I'm also going to try getting the Langes softened in the meantime, so I'm hoping the flex can change quite a bit as easily as the article I linked to seems to indicate. The actual fit on the smaller Langes is much superior to my AT boots that I went with in my "normal size" rather than sizing down for comfort hiking on the uphill. I do miss that more secure snugness of the Langes being sized down.

I feel like I can feel and engage the tips of my skis much better if that makes sense whereas I've been having a bear of a time really feeling that in the Langes on cold days. It's like I hit a wall and can't get past it. The Atomics do take away some of the really fine tuned control I feel like I have on the Langes where I just think and the ski moves much more quickly (on warmer days when I can actually flex them..). I wish I could merge the two boots right now haha, I'd like the fit of my Langes with the flex of my Atomics (or just a smidge stiffer..)..
 
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#74
I was comparing my boots today, and struck by how similar the seem to be for forward lean and cuff height etc. since they feel sooooo different balance wise.
The ramp angle created by the boot board would be a huge defining factor as well.

Also, is there any indication that balancing is easier on a longer platform when you are in a larger boot than sized down to a shorter boot?
With a longer sole your binding delta won’t matter as much...so it could be a factor. Not sure how much of an effect it would have with a 1cm difference.
 

contesstant

Ski Diva Extraordinaire
#75
Have you skied the Langes with different skis?
I'm not sure that your issue isn't actually that your loss of 10 lbs. makes it harder to flex the SKI. I know from experience that this can happen. Want to do an experiment? Carry around something that weighs 10 pounds while you are skiing. I had a serious AHA moment last week when I had to ski from the upper parking lot to the lodge with a pair of Blizzard HRC skis that were 182cm long. I'm guessing I had 15 pounds worth of skis on my arms (they are race skis--heavy.) I was shocked at how much I was flexing the ski, and that's not a ton of weight, really. I do realize you seem fine with the softer boots, I suppose it could be the softer boots with those skis just works better with your current weight. Have you skied your Astrals?

Of course, an easier experiment would be to pull one of the bolts out of the boots vs. grabbing a 10 lb. bowling ball and sticking it under your jacket like you're 9 months pregnant. :laughter:
 

edelweissmaedl

Certified Ski Diva
#76
@MissySki the more I try to learn the more I am convinced that flex as a number has minimal meaning. Another thing at play different brands use different plastic mixes which behave differently in different temperatures.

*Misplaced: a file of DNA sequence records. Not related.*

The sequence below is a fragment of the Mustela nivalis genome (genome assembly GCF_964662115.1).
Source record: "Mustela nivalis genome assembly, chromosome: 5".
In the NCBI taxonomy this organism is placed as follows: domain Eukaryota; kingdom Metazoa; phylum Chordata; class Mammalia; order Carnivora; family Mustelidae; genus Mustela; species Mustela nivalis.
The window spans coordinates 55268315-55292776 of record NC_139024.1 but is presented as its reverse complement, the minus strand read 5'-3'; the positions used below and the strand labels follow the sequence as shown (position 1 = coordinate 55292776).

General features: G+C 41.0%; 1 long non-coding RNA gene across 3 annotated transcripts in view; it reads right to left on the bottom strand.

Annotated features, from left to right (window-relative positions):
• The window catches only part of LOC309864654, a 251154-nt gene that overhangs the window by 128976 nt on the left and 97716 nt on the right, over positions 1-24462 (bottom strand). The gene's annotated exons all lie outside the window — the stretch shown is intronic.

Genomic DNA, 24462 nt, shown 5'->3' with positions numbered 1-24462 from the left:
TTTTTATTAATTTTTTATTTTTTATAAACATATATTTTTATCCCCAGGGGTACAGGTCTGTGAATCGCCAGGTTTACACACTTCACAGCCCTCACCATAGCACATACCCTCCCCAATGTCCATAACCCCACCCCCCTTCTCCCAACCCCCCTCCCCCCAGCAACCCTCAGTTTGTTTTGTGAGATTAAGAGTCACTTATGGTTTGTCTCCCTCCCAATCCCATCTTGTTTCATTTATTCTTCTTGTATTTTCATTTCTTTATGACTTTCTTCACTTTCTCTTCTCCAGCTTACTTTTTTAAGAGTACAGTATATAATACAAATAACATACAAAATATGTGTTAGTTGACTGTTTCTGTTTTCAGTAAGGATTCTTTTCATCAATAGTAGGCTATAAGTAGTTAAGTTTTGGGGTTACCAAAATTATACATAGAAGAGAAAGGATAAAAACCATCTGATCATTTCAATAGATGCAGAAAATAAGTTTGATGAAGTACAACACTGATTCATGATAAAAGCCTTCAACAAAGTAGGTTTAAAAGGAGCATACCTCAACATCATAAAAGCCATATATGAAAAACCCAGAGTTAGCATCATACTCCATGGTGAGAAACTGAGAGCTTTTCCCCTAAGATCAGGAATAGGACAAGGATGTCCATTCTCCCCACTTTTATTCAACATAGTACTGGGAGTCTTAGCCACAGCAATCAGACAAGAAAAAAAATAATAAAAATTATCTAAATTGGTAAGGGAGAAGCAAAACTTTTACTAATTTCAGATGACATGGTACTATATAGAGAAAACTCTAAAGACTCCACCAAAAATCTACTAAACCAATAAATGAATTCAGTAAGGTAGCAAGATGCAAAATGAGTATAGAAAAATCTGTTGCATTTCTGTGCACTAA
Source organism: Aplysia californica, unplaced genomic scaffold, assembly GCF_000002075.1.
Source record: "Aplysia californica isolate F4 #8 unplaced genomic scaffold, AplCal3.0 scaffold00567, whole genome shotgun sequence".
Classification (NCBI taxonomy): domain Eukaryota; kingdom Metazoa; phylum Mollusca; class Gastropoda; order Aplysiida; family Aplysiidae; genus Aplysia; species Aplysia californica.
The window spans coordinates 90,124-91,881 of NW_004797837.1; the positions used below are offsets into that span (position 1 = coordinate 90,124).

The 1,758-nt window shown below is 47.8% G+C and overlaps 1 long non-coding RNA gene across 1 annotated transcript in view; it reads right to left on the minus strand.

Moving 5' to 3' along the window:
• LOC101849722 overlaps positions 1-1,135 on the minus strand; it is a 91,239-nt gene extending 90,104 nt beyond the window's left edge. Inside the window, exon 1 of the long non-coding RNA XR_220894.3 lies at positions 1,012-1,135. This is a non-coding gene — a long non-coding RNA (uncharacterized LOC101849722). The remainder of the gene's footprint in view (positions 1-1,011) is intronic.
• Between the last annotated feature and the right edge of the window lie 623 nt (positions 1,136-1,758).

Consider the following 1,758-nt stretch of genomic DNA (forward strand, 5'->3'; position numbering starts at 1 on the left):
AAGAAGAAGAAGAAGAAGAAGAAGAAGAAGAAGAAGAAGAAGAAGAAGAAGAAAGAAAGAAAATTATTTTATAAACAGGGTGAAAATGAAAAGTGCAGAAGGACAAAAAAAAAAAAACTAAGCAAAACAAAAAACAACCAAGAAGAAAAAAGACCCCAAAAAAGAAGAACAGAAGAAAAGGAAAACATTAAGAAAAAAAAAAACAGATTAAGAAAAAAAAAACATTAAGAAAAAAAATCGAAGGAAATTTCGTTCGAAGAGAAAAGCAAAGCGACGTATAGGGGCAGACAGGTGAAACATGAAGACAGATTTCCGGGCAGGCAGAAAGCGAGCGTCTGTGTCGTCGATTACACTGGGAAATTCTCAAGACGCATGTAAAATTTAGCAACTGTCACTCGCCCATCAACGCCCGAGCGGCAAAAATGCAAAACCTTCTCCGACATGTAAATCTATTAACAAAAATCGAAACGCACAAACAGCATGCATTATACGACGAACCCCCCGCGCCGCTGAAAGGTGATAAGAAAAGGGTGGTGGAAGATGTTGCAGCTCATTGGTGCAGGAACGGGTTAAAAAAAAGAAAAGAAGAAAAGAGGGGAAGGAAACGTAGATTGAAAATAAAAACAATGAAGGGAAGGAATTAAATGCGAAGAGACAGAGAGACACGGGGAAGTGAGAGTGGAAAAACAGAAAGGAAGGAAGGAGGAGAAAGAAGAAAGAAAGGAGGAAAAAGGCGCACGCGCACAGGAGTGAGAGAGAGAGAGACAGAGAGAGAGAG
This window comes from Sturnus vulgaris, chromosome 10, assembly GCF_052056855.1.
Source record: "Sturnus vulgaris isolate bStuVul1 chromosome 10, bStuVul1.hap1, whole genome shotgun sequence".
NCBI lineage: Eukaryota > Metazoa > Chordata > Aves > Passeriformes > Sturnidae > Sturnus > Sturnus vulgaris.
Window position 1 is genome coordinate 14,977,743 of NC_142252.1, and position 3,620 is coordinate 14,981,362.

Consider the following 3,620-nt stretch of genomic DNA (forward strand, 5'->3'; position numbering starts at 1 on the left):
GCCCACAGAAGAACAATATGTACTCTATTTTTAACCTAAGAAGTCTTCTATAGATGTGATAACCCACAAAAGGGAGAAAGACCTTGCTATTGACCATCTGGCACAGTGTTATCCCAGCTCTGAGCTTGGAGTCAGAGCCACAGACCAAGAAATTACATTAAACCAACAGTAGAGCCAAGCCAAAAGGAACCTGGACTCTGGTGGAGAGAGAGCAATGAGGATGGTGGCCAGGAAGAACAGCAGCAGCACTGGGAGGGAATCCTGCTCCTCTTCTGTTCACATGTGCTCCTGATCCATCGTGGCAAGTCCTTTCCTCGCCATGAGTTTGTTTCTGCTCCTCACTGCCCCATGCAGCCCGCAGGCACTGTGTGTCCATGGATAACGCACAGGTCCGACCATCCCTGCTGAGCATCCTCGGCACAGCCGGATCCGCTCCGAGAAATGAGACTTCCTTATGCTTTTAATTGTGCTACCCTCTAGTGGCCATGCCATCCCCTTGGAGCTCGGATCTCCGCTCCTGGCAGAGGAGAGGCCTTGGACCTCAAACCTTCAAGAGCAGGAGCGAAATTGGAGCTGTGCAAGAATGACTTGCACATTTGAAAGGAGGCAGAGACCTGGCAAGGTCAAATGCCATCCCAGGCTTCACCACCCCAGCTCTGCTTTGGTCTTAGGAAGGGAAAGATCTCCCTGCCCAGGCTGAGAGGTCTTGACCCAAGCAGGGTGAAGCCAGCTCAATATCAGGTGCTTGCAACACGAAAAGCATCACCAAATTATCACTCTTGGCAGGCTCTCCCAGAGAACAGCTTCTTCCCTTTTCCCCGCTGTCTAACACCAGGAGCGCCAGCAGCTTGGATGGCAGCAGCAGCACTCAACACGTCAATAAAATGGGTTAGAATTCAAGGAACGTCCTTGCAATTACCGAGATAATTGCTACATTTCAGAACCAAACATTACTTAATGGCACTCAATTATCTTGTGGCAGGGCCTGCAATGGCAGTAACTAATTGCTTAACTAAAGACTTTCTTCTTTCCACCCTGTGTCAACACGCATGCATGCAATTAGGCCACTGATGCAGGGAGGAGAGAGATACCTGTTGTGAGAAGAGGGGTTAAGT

Where are the cuff hinges located since you noticed cuff spacing differences in the front. Something I recently noticed on my own boots....the white boot on the left is a 95 flex and the one of the right is a 110. I suspect my anatomy jives better with the lower bolt/hinge placement on the inside of the ‘stiffer’ boot. The outside bolts are almost at the same height on each boot, they are the same size and BSL and cuff height. I can flex the new ‘stiffer’ boot better than I ever could the ‘softer’ one and I even had the spine cut in an attempt to soften the boot.
 

Attachments

#77
Have you skied the Langes with different skis?
I'm not sure that your issue isn't actually that your loss of 10 lbs. makes it harder to flex the SKI. I know from experience that this can happen. Want to do an experiment? Carry around something that weighs 10 pounds while you are skiing. I had a serious AHA moment last week when I had to ski from the upper parking lot to the lodge with a pair of Blizzard HRC skis that were 182cm long. I'm guessing I had 15 pounds worth of skis on my arms (they are race skis--heavy.) I was shocked at how much I was flexing the ski, and that's not a ton of weight, really. I do realize you seem fine with the softer boots, I suppose it could be the softer boots with those skis just works better with your current weight. Have you skied your Astrals?

Of course, an easier experiment would be to pull one of the bolts out of the boots vs. grabbing a 10 lb. bowling ball and sticking it under your jacket like you're 9 months pregnant. :laughter:
Haha! Preference definitely goes to removing a bolt than the bowling ball idea. :rotf: Recently I actually did ski down to the shop from my rental condo with skis and poles in my arms and a box of new skins to be cut barely fitting zipped under the front of my jacket. I had to look ridiculous!! Unfortunately or fortunately it was the bunny hill, so I'm not sure I got much out of that for the question at hand, but I didn't have any issue skiing down there.

I've only skied the Astrals once this season so far and it was a couple of hours night skiing. Mostly I've been on the Sheevas. Oh I did spend very early season on the Black Pearls with the bulls since they are my rock skis, but our early season was so warm..

My weight loss is actually almost 17 lbs now.. I don't weigh myself all the time, so kind of lost track. It blows my mind to lose so much from a diuretic (that I'm not using for that purpose obviously). Like do I not need all of that water??? I spoke to my doctor about it very recently and told her I'm within a couple of pounds of my high school weight from 20 years ago and she thought that was great lol. I was like yeah except I of course lost in some places that I didn't really want to lose and also would like it to stop now. I'm usually a size 4 in jeans and those are all getting somewhat baggy (I usually have to go through hell to find jeans that fit right and I like, so this is REALLY annoying!!). I've been living in leggings and pajamas for the most part since last March working from home, which is probably why I don't notice it as much as I should.. Hopefully I'm at some equilibrium.